The constant drumbeat of bad economic news didn’t stop Jennifer Cloud from pursuing a job in her chosen field of interactive marketing Free Report – Discover the Difference of Email Marketing 2.0!. Armed with a degree in communications and a desire to learn new technologies, she started using Twitter.
“I was wondering if the resumes I was blindly submitting online were launched into a vortex,” Cloud said. “With Twitter you meet people at all levels of management and get an opportunity to present yourself as a person rather than a piece of paper.”
Cloud, who is now a media specialist focused on social media management at the Scorch Agency, is among a growing number of people using Twitter to find jobs.
The social network opened doors, “I started being in the right places at the right times to set up great connections and even interviews.”
15 Minutes a Day
Using Twitter to search for a job doesn’t need to take a lot of time. Job seekers only need to set aside five minutes in the morning, five minutes at noon, and another five minutes at the end of the day, said Susan Whitcomb, one of the authors of The Twitter Job Search Guide: Find a Job and Advance Your Career in Just 15 Minutes a Day.
During each five-minute interval, job seekers should read through two or three screens of tweets with the goal of posting two or three tweets themselves, said Whitcomb, who is president and founder of the Career Coach Academy and Job Search Academy.
These tweets could be a combination of posts. One could be a retweet of an industry leader from one of the job seeker’s target companies or a reply to someone who tweeted something insightful. The other tweet could then be a professional insight or something interesting found on the Web.
While this approach might not be applicable to every industry, it is certainly good for positions that require the use of Twitter, such as marketing, Whitcomb said.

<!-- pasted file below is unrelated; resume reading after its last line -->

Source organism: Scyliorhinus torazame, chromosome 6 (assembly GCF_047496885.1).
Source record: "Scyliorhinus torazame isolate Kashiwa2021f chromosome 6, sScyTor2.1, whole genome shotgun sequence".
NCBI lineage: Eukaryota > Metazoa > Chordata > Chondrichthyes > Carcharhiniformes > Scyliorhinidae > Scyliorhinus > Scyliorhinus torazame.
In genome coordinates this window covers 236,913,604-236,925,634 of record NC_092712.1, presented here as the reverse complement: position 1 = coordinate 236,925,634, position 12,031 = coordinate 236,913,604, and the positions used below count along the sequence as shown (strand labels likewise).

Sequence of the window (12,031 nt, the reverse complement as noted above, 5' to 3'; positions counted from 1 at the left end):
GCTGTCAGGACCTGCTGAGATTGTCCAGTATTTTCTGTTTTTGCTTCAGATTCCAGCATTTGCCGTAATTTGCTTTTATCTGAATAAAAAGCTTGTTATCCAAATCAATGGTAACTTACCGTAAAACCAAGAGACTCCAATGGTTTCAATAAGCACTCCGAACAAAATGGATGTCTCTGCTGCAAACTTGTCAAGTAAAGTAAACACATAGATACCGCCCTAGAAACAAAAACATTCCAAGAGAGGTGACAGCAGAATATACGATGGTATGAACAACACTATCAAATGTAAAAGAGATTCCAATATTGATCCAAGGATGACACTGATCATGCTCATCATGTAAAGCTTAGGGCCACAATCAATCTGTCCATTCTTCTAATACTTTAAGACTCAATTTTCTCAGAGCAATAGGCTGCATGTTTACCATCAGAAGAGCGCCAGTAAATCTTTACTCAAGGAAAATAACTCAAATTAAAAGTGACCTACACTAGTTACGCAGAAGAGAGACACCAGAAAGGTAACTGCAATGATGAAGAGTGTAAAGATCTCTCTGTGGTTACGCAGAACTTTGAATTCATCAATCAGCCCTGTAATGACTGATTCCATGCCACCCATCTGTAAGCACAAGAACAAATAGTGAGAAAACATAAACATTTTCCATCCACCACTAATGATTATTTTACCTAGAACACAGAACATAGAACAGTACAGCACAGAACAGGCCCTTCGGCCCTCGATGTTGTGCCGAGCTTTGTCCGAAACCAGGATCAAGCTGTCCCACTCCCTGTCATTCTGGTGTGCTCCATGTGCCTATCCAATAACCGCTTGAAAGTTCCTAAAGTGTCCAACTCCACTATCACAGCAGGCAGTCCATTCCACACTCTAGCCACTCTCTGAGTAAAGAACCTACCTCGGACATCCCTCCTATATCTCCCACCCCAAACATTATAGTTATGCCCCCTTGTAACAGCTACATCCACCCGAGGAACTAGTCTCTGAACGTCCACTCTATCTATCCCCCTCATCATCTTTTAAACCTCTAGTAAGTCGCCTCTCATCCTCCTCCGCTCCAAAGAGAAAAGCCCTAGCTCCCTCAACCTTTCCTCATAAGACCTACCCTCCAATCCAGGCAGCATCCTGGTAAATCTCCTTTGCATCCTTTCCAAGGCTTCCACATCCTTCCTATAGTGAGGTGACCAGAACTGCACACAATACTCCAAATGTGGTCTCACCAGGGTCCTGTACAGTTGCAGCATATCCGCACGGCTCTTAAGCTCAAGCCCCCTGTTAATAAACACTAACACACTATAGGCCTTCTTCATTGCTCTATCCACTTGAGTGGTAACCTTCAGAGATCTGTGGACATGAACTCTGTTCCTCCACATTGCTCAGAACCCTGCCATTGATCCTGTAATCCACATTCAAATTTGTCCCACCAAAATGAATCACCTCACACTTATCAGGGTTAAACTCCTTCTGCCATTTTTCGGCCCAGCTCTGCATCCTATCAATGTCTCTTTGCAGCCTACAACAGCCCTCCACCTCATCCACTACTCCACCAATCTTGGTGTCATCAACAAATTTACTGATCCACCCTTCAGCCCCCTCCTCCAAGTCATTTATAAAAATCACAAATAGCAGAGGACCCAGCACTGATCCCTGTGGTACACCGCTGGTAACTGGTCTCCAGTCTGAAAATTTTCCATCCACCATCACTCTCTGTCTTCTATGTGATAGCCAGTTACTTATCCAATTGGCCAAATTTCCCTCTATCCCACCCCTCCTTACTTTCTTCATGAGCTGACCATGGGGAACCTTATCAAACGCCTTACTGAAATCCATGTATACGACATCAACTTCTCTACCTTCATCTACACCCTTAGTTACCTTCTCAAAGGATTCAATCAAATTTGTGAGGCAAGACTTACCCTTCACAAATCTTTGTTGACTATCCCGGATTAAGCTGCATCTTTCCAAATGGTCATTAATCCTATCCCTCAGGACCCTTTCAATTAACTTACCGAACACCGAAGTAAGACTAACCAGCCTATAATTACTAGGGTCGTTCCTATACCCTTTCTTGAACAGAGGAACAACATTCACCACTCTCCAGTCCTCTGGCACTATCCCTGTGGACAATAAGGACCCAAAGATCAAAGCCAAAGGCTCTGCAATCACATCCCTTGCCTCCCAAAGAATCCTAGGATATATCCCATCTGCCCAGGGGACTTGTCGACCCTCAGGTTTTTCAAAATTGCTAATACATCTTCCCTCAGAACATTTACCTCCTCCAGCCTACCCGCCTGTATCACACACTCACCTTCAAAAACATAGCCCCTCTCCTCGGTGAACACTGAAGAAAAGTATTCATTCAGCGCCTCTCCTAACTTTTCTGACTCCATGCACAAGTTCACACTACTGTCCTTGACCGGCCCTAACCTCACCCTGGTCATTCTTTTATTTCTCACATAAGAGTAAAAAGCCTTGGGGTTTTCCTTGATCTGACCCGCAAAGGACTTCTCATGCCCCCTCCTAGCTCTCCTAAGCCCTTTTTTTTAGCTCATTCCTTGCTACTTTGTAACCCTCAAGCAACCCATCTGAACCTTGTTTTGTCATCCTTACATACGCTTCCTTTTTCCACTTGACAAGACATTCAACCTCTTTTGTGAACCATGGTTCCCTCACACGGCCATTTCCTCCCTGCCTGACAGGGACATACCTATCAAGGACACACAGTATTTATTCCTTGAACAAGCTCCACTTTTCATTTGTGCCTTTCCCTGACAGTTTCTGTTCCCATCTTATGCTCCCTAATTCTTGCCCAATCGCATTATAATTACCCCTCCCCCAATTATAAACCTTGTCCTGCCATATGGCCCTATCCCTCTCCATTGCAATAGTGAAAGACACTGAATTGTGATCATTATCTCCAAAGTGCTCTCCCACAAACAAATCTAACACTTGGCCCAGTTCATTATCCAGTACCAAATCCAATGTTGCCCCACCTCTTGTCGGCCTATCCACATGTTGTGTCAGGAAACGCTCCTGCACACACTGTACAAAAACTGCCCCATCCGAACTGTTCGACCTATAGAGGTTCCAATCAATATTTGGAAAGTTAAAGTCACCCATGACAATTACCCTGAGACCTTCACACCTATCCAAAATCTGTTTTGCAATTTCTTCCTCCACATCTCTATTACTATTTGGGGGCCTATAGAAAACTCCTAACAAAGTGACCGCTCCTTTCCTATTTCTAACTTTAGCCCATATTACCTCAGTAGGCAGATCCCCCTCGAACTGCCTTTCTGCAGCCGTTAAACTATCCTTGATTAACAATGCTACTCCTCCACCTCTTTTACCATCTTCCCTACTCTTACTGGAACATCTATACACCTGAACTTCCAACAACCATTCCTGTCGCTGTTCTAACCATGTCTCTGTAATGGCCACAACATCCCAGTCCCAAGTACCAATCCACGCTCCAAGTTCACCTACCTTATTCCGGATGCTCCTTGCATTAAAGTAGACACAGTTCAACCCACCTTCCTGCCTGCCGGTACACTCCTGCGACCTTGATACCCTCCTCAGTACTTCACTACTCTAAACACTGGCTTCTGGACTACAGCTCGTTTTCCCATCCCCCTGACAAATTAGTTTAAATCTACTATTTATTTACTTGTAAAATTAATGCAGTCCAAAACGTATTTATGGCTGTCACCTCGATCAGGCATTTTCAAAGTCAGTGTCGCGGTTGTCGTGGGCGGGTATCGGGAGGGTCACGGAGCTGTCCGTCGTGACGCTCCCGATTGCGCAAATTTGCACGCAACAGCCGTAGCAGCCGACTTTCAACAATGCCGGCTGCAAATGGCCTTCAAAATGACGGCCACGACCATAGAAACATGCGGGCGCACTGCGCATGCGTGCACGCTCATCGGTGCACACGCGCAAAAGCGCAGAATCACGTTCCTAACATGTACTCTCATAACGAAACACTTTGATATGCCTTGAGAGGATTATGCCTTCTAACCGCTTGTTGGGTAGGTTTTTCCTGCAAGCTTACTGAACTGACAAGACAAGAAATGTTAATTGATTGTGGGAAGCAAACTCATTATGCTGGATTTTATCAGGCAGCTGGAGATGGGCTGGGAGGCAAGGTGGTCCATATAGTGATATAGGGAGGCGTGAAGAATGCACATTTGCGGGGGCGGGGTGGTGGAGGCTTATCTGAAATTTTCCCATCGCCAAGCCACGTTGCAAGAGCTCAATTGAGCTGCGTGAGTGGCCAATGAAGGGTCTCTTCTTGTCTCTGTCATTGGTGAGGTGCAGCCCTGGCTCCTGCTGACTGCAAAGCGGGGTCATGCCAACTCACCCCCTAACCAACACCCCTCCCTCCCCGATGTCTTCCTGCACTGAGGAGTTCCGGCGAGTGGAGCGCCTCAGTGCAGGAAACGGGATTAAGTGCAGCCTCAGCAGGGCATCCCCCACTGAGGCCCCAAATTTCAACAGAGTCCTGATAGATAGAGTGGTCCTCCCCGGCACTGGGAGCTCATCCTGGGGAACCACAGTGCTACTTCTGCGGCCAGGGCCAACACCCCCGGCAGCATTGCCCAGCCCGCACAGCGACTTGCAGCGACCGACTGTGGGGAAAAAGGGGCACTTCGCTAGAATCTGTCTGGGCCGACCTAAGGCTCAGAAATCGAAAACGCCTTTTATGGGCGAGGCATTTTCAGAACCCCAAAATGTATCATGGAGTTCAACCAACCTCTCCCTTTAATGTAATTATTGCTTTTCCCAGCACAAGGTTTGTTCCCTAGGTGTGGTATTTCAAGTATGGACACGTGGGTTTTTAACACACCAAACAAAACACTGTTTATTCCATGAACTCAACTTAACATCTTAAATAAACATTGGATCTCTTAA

“Twitter should be integrated into a job search campaign. Once relationships are established on Twitter, they should be moved to phone and face-to-face conversations,” she added.
Do’s and Don’ts
There are a number of do’s and don’ts that anyone who is using Twitter to find a job should keep in mind, Whitcomb explained. First, the job seeker needs to establish a brand and plan.
“Know who you are and what you want to accomplish,” she said, adding that it is important to choose an identity wisely and select a professional screen name.
Job seekers should shoot for a 75-to-25 percent professional-to-personal ratio. Interviewers will review the job candidate’s Twitter stream, Whitcomb said. “People get hired for who they are, not just what they do. Your digital footprint is your resume.”
It is also important to tweet regularly. “Be visible, viable and valuable,” Whitcomb advised. “Make sure your tweets demonstrate your skills and interests.”
Finally, it is important to be worthy of following, Whitcom said. “Engage in interesting conversation and generously offer help, information and job postings.”
Don’t forget to follow recruiters and don’t forget to ask questions, Whitcom suggested. “Know of any great companies in Philly for project managers?” could be one question, or “What’s the best advice on the dreaded ‘weakness’ question in interviews?”
Also don’t expect Twitter to help land a job in one day, or even one week, or one month, Whitcomb said. “Relationships take time. Be strategic: Allow serendipity.”
Most importantly, don’t be a downer. “Avoid focusing solely on your job search, appearing needy, oversharing personal information and problems, whining about frustrations, or boss bashing,” she said. “These are not appealing to potential employers.”
Tools of the Trade
Twitter is just one of the social networking tools online that Rachel Esterline used to land a job as a media relations assistant with Come Recommended, an online community that connects interns and entry-level job candidates with employers.
“I would suggest integrating Twitter with other social media tools,” Esterline told TechNews World, noting that LinkedIn is a good for connecting with professionals. She also blogs about careers in public relations and has a fan page for her blog on Facebook.
“Having a blog and blogging about industry topics can show employers that you can think on your own and you’re not just regurgitating information on Twitter,” Esterline said. “It is important to appear as a person, not just someone pushing out content.”
The owner of Come Recommended noticed Esterline’s posts and asked her to apply for a job.
“After watching her feed for only a short period, I knew she was a rising star in the public relations industry,” said Heather Huhman, founder and president. “I began reading her blog and following her activities in places other than Twitter.”
Although everyone who applies goes through Huhman’s regular hiring process.
“Job seekers should use every tool at their disposal,” Huhman said. “LinkedIn, Facebook, niche social networks — as well as offline methods — should all be used.”